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Archive for February 2009

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Birthday Cards

I just did a new custom birthday card for a company to send their clients during the year. It's a good idea, I think, offering a different and more personal touch to let folks know you're thinking of them, while reminding them of you. We went with a two-sided card format this year, no fold, and the universal "cake and presents" motif.

They run another illustration and company info the back. And here's the inside spread from the card they've used previously:

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Fiber Choice Storyboards: Veggie Faces

For this frame from a Fiber Choice storyboard, we were asked to fill the screen with fiber-iffic fruits and veggies. This was patched together digitally from a series of other drawings, so we could save time using elements I'd already drawn, just rotating some to mix 'em up a bit. And these two were of a series prepared for a Fiber Choice running on TV currently. Veggie and fruit eyes and mouths were moved and rotated digitally to form various expressions. Why redraw?

For this last grey tone "bite 'n' smile" shot, we threw a spot color on the tablet to help draw attention to the product.

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Nuther Monkey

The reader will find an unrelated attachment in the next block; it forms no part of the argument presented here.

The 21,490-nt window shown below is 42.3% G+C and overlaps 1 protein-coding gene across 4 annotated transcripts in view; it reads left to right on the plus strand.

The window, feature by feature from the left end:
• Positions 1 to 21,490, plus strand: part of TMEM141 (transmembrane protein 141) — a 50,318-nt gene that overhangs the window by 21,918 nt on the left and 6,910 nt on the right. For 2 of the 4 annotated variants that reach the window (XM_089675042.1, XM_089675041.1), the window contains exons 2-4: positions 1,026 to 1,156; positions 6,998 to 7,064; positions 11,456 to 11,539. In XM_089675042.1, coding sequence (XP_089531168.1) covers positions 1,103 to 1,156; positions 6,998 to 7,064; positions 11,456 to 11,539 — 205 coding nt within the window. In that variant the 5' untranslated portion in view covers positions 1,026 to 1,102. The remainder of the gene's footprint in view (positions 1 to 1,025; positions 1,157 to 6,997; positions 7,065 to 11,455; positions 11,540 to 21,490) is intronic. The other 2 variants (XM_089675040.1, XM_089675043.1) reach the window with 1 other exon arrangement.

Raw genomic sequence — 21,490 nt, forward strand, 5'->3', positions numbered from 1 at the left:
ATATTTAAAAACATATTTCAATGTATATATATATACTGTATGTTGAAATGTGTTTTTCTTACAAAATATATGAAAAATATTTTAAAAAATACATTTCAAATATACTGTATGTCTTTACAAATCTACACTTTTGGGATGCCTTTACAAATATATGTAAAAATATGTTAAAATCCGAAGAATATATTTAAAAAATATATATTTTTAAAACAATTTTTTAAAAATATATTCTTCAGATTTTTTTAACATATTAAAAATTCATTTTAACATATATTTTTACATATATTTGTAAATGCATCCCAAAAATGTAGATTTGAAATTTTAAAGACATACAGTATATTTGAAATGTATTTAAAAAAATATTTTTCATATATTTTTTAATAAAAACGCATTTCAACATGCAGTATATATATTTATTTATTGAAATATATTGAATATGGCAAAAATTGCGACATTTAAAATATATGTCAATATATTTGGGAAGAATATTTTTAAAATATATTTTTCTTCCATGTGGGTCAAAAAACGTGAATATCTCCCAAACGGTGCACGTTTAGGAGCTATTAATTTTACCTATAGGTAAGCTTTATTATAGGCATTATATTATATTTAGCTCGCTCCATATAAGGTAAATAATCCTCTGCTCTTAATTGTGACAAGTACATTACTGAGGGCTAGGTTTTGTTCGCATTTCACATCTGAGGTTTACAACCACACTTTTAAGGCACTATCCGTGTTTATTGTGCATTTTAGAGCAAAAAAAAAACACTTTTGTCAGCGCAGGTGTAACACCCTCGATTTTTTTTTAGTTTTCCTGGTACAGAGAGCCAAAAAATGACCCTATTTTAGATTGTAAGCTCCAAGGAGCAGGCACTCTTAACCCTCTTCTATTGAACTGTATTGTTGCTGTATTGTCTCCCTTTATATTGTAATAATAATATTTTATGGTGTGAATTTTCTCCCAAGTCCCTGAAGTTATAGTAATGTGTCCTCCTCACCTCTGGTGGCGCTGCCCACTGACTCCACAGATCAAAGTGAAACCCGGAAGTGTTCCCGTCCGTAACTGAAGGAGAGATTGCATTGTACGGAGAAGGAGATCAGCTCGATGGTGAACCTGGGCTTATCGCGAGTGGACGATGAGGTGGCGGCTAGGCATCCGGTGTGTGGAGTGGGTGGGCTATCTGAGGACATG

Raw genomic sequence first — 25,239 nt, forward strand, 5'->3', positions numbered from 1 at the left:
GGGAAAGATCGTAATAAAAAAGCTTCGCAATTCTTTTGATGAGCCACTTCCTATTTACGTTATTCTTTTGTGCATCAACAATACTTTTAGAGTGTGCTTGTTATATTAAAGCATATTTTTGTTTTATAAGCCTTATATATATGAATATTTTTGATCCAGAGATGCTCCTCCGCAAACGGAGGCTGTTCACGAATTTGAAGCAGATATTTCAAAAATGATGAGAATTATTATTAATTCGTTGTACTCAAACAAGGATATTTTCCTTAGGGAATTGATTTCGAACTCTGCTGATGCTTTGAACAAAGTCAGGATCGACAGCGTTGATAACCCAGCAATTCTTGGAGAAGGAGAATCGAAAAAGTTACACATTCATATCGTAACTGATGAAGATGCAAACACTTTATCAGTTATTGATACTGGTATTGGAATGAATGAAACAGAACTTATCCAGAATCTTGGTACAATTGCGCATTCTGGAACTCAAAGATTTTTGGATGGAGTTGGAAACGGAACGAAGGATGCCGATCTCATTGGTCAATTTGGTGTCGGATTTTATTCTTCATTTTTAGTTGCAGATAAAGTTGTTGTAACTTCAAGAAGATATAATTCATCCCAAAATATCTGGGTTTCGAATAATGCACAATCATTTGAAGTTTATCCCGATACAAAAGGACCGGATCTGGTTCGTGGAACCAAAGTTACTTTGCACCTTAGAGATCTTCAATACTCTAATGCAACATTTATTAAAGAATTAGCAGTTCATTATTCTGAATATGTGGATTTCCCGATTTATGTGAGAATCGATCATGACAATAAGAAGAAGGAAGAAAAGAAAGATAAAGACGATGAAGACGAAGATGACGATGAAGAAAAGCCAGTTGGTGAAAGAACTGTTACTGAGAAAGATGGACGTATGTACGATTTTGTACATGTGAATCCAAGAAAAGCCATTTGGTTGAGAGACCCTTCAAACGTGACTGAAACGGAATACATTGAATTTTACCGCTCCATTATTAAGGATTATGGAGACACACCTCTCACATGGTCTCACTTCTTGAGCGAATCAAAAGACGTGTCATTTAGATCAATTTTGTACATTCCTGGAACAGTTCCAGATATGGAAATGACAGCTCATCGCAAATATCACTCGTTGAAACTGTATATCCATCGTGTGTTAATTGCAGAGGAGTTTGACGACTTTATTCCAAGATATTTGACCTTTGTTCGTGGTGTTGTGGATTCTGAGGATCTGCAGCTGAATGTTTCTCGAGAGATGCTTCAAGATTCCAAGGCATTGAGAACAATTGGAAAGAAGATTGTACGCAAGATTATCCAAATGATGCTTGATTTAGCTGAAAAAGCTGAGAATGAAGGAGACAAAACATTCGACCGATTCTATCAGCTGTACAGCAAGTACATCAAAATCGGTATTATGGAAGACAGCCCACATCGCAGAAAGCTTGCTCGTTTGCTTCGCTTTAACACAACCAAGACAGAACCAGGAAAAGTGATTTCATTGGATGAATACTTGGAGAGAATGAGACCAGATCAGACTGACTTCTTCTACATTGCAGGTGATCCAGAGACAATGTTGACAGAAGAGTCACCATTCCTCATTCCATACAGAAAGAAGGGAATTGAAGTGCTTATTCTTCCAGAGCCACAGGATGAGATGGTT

Another monkey sketch, done same as the last, but I added some graininess, used a pastel brush for the highlighted areas, then roughed up the image edges a bit.

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Monkey See, Monkey Sketch

While drawing my "Blog No Evil" illo last week, I dug up some monkey reference and got the bug to draw more. I drew this quickly in my sketchbook with a marker for the outline, adding blacks with a brush. I scanned it in and threw a mid-tone color over it, then with a Photoshop chalk brush in a lighter highlight tone, it was easy to achieve the nice effect usually gotten drawing on pastel paper, which I've always liked.  It might be fun to draw a comic in this style. Hmm.

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It'll Never Work

I was five or six when the Saturday morning kids show, The Banana Splits was on originally. Besides the live-action-people-in-costumes Splits portions of the show, they also ran cartoons, one of which was The Adventures of Gulliver. It's not much to speak of, but memorable for one of the Lilliputian characters, a grim little dude named Glum.

 

He was a real downer, always interjecting things like "We're doomed," "Don't be too sure," "He'll never make it," "I knew we'd be in trouble." But my favorite, and one I remember best, is a saying I use around here to this day to tease friends, family or myself whenever one's down in the dumps or feeling pessimistic: "It'll never work." But for some reason, lately I've been thinking Glum was on to something. I'm sure it'll pass.  It always does. To hear him utter the words for the first time, it's about 3:10 into the video below:

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Heelots!

So, I've been working hard, paying the bills, paying the mortgage, paying off the credit card each month, and saving long term, but with all the talk of bailouts, I'm beginning to feel like a heel. A real heelot. Maybe Walter Brennan had it right in Capra's Meet John Doe: